The Delhi High Court on Friday directed the state government to compile data on manual scavengers in each district, the cleaning equipment they are given and the action taken against the people who employ them, PTI reported.
Justices S Ravindra Bhat and AK Chawla gave the Department of Welfare Of SC/ST/OBC/Minorities three weeks to collect the data. The court has also asked for details regarding the health security and insurance cover that these workers get.
The judges directed the local bodies, including municipal bodies, Delhi Jal Board, Delhi Cantonment Board and the Public Works Department, to submit the information to the welfare department in two weeks. They would be held in contempt of court if they do not comply with the order, the judges warned the officials.
“If we cannot get this done, we should wind up our court work,” the judges said. The court was hearing a petition filed in 2007 for the rehabilitation of manual scavengers. The matter will next be heard on May 23.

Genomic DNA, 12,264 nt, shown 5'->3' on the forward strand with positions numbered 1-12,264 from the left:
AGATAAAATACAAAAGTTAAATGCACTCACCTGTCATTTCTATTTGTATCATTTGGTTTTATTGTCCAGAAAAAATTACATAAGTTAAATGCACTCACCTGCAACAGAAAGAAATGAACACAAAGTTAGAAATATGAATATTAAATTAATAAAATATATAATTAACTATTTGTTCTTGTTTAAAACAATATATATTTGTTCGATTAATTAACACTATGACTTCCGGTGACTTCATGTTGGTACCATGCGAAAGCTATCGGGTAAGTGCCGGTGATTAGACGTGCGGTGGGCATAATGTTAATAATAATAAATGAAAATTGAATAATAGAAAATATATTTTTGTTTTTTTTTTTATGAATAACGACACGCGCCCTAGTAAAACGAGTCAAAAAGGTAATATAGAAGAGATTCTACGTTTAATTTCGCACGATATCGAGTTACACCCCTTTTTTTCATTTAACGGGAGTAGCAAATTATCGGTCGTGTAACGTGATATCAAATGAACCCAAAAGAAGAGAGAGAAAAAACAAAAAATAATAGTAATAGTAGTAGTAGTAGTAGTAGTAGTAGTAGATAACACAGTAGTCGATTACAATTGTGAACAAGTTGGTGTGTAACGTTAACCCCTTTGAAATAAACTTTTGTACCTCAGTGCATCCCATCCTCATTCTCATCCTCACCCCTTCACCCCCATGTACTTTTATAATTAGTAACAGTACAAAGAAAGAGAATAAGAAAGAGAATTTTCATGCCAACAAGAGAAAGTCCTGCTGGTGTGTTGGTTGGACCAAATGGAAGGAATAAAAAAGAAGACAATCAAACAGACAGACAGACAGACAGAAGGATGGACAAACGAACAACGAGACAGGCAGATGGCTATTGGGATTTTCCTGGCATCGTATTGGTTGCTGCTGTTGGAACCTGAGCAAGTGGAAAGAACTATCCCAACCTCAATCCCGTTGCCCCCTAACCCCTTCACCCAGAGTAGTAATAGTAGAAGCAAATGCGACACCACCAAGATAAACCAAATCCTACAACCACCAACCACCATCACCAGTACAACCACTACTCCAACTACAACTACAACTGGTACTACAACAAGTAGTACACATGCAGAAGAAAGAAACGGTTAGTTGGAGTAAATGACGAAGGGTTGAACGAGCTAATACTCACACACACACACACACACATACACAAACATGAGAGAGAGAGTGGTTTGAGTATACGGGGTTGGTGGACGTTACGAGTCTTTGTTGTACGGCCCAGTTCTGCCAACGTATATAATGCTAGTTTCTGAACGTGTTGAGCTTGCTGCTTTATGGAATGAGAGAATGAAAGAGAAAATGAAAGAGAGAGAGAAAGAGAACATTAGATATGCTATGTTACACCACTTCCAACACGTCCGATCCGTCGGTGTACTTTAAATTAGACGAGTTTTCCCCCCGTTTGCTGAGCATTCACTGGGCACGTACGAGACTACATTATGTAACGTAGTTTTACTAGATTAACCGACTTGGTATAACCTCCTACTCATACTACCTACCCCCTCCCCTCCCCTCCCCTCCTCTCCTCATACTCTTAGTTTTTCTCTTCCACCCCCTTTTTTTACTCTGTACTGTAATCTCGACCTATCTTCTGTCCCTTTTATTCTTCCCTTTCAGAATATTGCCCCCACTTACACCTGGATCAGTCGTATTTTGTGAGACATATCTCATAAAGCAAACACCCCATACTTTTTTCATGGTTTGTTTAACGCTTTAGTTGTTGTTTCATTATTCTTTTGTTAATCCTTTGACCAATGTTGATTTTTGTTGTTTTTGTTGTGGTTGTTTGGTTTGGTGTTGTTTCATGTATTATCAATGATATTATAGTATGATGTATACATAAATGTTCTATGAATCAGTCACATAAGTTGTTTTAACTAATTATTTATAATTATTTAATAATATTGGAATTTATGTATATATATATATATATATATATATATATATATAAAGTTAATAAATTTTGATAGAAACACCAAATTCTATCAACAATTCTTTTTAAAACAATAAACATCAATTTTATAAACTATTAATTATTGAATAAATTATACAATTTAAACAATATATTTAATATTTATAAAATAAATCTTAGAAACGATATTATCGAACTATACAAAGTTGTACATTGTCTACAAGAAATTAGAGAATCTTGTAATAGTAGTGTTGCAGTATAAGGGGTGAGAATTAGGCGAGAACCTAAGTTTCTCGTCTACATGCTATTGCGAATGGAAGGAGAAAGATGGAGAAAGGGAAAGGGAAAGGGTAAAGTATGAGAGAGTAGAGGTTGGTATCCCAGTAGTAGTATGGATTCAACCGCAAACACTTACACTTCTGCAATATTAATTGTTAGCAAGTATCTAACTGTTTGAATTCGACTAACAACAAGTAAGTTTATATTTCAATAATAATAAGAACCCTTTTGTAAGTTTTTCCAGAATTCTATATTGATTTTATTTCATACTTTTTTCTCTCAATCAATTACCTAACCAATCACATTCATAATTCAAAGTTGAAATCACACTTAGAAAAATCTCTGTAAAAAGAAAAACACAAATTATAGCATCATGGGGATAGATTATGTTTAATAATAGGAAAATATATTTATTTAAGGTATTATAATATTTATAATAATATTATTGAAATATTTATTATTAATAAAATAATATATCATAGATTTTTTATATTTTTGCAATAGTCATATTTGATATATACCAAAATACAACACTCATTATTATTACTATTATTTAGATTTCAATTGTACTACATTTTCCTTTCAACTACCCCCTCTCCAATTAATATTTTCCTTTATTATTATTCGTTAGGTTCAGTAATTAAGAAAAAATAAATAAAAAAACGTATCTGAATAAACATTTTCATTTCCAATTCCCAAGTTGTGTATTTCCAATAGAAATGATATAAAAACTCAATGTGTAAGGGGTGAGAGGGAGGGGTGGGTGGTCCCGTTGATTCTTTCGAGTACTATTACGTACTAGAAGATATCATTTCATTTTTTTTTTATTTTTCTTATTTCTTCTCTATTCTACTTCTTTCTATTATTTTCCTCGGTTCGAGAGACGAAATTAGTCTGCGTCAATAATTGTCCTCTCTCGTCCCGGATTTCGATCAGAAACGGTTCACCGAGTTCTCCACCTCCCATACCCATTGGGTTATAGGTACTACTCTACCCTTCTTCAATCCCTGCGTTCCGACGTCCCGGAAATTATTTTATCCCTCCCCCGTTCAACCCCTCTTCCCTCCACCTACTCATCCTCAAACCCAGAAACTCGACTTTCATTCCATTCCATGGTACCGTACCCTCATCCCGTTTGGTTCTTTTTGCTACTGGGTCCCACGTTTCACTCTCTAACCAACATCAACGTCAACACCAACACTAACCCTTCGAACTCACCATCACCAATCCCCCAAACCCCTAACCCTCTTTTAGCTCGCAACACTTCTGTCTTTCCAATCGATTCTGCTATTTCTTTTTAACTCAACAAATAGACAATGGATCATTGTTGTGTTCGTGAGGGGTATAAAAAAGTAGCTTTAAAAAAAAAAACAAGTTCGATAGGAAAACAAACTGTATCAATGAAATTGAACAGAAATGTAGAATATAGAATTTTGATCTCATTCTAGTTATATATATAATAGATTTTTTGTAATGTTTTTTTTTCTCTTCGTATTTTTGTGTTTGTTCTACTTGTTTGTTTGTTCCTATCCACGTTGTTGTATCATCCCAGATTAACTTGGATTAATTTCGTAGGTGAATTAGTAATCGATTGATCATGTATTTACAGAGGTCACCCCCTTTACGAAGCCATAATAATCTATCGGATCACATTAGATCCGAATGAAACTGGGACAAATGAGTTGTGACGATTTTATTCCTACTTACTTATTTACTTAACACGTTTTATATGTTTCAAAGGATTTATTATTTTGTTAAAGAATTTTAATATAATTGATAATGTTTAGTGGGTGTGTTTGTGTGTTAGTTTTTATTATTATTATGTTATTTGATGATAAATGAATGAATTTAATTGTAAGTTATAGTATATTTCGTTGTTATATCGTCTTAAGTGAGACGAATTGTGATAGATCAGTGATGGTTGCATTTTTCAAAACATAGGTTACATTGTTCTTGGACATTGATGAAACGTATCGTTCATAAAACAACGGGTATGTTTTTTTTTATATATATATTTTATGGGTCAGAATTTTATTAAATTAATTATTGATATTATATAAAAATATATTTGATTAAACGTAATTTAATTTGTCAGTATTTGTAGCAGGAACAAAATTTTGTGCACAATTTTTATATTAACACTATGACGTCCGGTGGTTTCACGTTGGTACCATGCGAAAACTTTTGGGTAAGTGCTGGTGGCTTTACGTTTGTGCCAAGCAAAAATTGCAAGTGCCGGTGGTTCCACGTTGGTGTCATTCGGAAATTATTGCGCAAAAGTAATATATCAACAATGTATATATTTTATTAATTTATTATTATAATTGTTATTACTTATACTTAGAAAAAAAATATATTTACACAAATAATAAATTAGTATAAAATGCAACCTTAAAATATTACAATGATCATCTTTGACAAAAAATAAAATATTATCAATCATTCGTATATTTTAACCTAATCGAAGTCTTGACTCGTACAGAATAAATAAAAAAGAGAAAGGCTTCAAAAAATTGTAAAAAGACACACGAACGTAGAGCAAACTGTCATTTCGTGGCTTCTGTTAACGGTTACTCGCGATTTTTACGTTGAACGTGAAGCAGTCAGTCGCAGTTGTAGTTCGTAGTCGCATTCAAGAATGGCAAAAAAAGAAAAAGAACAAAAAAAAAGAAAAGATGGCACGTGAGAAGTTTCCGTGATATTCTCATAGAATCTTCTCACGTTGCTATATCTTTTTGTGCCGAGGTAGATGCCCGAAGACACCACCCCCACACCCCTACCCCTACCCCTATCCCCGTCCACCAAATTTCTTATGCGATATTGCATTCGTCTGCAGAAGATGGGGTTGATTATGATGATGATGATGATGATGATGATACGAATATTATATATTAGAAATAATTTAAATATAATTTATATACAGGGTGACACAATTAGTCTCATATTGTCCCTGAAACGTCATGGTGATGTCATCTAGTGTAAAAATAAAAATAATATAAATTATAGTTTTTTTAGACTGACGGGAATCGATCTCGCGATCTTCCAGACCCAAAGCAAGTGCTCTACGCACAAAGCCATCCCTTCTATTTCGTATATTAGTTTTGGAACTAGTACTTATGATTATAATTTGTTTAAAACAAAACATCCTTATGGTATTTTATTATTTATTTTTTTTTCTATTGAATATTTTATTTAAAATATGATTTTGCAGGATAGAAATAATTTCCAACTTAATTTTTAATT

The order came just days after two of the five men who were trapped in a sewage plant of Vivanta by Taj Ambassador near Khan Market in Delhi and inhaled toxic gases died.
India has enacted two laws – the Employment of Manual Scavenging and Construction of Dry Latrines Prohibition Act, 1993 and the Prohibition of Employment as Manual Scavengers and their Rehabilitation Act, 2013 – to eventually eradicate the practice of manually cleaning, carrying and disposing human excreta and garbage from sewers.
Yet, manual scavengers across India still clean sewers at great risk to their lives. According to the Safai Karmachari Andolan, a movement to eradicate manual scavenging, at least 1,470 manual scavengers died at work between 2010 and 2017. There are an estimated 1.8 lakh people in the country working as manual scavengers.
Most of the time, they are not provided the mandatory safety gear by their employers, largely municipal agencies, making them vulnerable to fatal accidents. Even a protective cap is a luxury for most of them, let alone jackets, gloves and masks. As a consequence, many die from inhaling poisonous gases accumulated inside manholes, oxygen depletion, heat stress or from falling down the pit.